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Archaeology Finds The Craziest Things

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Home, Sweet What the Hell?

Archaeologists just knew the ancient Greeks of the 475 to 323 B.C time period had kapeleia (taverns) because of their prominent place in classic plays, but they could never locate any evidence of them. When Clare Kelly Blazeby, from the University of Leeds, U.K., went back over a bunch of stuff that had been found in private homes across the Greek Mainland, she noticed some of those homes had held hundreds of drinking cups.

Those same homes also sported numerous entrances, oikemata (little rooms), and a whole lot of cisterns and wells. Bathing after sex was customary for the Greeks, so the cisterns and wells, in combination with all those cups and doors, led Blazeby to strongly suspect these buildings were used as pubs and brothels, as well as familial residences.

Those kinds of goings-on would prove pretty taxing for modern day zoning officials and departments of social services, but family therapists might enjoy a boon in business.

Can You Dig It? Somebody Did

When I was 17-years-old, I may have indulged in the occasional bit of marijuana. There might have been a time when someone I was related to owed another relative of mine money for marijuana and was lax about paying. For a percentage, I may have helped the owed relative search the owing relative’s bedroom to include his king-sized bed. Upon said search, we may have stepped onto the bed to check behind the headboard, at which point the owed relative might have said, “Stop! I heard a bag crackle.”

We lifted the mattress to find a small, plastic bag of marijuana that had apparently been there for quite some time. The weed was moldy. Who knew pot was a perishable?

It’s not so quick to rot, as has been proven by the find of a perfectly good 2,700-year-old stash of almost two pounds of goods found in a grave in the Gobi Desert. To properly store your pot, don’t do as my relative did (er, might have done). Instead, take a cue from the Gushi people who buried a bunch of blunt with a 45-year-old, blue-eyed, Caucasian shaman:

Carefully pick out all of the male plant parts, lightly pound it into a wooden bowl, and place it in a leather basket. Burying it with a middle-aged man is probably not part of the preservation process, so don’t go bothering your local mortician.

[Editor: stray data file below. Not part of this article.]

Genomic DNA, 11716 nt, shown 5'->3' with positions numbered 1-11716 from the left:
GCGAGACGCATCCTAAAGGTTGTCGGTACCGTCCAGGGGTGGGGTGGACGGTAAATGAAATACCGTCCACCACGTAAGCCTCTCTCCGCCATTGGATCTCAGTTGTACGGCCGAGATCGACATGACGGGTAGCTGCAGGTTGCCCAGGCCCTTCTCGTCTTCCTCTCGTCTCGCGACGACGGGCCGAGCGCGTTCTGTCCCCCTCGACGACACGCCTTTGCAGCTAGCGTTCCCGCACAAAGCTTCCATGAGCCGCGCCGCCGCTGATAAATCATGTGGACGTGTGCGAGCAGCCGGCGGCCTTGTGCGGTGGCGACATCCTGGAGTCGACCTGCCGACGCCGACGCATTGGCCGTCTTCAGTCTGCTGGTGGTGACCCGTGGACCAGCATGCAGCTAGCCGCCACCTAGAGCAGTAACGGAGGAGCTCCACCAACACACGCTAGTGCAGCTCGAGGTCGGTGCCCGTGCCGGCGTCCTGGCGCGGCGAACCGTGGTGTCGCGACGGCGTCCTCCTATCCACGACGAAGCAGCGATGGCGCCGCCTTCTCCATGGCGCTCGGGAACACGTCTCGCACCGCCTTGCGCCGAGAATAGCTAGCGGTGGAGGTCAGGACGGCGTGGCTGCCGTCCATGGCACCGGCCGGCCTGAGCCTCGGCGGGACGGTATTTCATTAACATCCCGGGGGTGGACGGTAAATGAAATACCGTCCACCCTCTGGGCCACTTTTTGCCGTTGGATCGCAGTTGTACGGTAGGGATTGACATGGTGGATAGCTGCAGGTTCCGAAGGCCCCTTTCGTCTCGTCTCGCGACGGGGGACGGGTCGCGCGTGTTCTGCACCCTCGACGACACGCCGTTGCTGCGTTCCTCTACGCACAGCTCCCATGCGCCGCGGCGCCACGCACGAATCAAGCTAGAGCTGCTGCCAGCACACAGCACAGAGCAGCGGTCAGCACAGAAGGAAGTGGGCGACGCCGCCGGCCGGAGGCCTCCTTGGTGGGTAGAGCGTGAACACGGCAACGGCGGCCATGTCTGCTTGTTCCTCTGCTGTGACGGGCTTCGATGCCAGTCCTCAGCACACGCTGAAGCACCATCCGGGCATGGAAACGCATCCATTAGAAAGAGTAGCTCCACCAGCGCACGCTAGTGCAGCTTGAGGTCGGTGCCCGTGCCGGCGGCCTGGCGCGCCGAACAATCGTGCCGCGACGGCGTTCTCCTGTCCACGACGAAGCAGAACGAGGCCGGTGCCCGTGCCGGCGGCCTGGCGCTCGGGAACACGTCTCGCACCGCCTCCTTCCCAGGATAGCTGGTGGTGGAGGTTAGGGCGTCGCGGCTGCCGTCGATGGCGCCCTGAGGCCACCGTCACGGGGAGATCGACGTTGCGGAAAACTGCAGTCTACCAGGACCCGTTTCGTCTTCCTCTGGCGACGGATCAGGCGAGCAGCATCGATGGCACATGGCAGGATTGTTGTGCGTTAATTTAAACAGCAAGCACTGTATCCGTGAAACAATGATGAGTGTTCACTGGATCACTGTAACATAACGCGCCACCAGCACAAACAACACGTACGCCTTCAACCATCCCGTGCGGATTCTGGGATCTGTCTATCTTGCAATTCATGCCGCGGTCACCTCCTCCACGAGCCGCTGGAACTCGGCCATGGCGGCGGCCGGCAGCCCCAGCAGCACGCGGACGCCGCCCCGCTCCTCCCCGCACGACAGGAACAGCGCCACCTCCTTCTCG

We Texted Long Before Cell Phones

Remember when Ralphie from Christmas Story decoded Orphan Annie’s secret message only to discover it was “just a crummy commercial”? The Iwate Prefectural Buried Cultural Properties Center in Japan announced a similar disappointment (actually, archaeological types are pretty excited about stuff like this) when translating the text of the oldest wooden tablet, or mokkan, ever found in Japan.

They knew they weren’t on to any profound, ancient secrets when they saw the Chinese character for “aza,” a word that related to the way land was subdivided way, way, way back in the day. By “day,” I mean the mid-Heian Period. (Why a Chinese character was doing on a tablet found in Japan is a question for the people who found it, not me. I’m just the messenger.)

The text revealed that a guy named Kimiko no Hiromorimaro had banned outsiders from tilling a noble’s field without permission. Now we know that at least since the 10th century, men have been chiding others to, “Get the hell off my lawn!”

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About Diana Hartman

Diana is a USMC (ret.) spouse, mother of three and a Wichita, Kansas native. She is back in the United States after 10 years in Germany. She is a contributing author to Holiday Writes. She hates liver & motivational speakers. She loves science & naps.
  • lalaland

    dont say hell